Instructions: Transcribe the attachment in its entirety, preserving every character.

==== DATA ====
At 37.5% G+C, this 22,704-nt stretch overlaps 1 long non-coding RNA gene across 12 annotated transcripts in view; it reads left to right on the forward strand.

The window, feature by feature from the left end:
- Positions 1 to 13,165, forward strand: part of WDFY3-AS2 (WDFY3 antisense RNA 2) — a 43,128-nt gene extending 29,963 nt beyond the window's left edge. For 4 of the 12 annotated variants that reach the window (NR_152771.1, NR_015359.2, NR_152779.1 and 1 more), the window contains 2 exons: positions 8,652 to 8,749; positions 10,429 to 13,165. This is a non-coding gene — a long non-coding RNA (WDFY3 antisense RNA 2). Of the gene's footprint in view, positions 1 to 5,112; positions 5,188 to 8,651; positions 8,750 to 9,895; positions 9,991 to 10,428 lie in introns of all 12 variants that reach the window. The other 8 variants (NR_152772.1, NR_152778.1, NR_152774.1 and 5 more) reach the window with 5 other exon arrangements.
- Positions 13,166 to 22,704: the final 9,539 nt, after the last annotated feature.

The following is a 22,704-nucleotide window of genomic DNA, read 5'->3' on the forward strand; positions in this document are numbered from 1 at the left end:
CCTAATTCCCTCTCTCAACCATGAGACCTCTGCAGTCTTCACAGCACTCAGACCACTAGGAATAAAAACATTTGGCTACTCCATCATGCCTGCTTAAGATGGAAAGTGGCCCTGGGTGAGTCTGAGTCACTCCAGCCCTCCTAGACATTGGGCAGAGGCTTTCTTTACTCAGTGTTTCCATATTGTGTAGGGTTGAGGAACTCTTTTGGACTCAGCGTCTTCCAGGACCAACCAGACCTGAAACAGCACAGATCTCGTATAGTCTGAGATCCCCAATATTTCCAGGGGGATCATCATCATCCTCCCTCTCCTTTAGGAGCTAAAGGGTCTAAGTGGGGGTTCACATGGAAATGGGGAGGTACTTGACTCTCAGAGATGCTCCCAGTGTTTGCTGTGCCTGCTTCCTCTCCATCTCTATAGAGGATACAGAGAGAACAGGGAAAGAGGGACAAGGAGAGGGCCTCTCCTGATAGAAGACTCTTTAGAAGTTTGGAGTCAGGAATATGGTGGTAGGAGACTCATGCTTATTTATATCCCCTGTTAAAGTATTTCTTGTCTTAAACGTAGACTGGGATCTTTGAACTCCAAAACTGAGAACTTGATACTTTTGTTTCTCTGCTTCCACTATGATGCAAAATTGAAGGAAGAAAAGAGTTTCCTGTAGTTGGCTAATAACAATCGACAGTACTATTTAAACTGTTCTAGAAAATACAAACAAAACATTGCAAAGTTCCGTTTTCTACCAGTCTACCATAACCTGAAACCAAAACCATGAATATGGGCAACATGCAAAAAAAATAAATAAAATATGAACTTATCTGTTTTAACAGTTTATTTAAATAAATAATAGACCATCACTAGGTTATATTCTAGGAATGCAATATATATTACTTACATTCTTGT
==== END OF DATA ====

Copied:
At 37.5% G+C, this 22,704-nt stretch overlaps 1 long non-coding RNA gene across 12 annotated transcripts in view; it reads left to right on the forward strand.

The window, feature by feature from the left end:
- Positions 1 to 13,165, forward strand: part of WDFY3-AS2 (WDFY3 antisense RNA 2) — a 43,128-nt gene extending 29,963 nt beyond the window's left edge. For 4 of the 12 annotated variants that reach the window (NR_152771.1, NR_015359.2, NR_152779.1 and 1 more), the window contains 2 exons: positions 8,652 to 8,749; positions 10,429 to 13,165. This is a non-coding gene — a long non-coding RNA (WDFY3 antisense RNA 2). Of the gene's footprint in view, positions 1 to 5,112; positions 5,188 to 8,651; positions 8,750 to 9,895; positions 9,991 to 10,428 lie in introns of all 12 variants that reach the window. The other 8 variants (NR_152772.1, NR_152778.1, NR_152774.1 and 5 more) reach the window with 5 other exon arrangements.
- Positions 13,166 to 22,704: the final 9,539 nt, after the last annotated feature.

The following is a 22,704-nucleotide window of genomic DNA, read 5'->3' on the forward strand; positions in this document are numbered from 1 at the left end:
CCTAATTCCCTCTCTCAACCATGAGACCTCTGCAGTCTTCACAGCACTCAGACCACTAGGAATAAAAACATTTGGCTACTCCATCATGCCTGCTTAAGATGGAAAGTGGCCCTGGGTGAGTCTGAGTCACTCCAGCCCTCCTAGACATTGGGCAGAGGCTTTCTTTACTCAGTGTTTCCATATTGTGTAGGGTTGAGGAACTCTTTTGGACTCAGCGTCTTCCAGGACCAACCAGACCTGAAACAGCACAGATCTCGTATAGTCTGAGATCCCCAATATTTCCAGGGGGATCATCATCATCCTCCCTCTCCTTTAGGAGCTAAAGGGTCTAAGTGGGGGTTCACATGGAAATGGGGAGGTACTTGACTCTCAGAGATGCTCCCAGTGTTTGCTGTGCCTGCTTCCTCTCCATCTCTATAGAGGATACAGAGAGAACAGGGAAAGAGGGACAAGGAGAGGGCCTCTCCTGATAGAAGACTCTTTAGAAGTTTGGAGTCAGGAATATGGTGGTAGGAGACTCATGCTTATTTATATCCCCTGTTAAAGTATTTCTTGTCTTAAACGTAGACTGGGATCTTTGAACTCCAAAACTGAGAACTTGATACTTTTGTTTCTCTGCTTCCACTATGATGCAAAATTGAAGGAAGAAAAGAGTTTCCTGTAGTTGGCTAATAACAATCGACAGTACTATTTAAACTGTTCTAGAAAATACAAACAAAACATTGCAAAGTTCCGTTTTCTACCAGTCTACCATAACCTGAAACCAAAACCATGAATATGGGCAACATGCAAAAAAAATAAATAAAATATGAACTTATCTGTTTTAACAGTTTATTTAAATAAATAATAGACCATCACTAGGTTATATTCTAGGAATGCAATATATATTACTTACATTCTTGT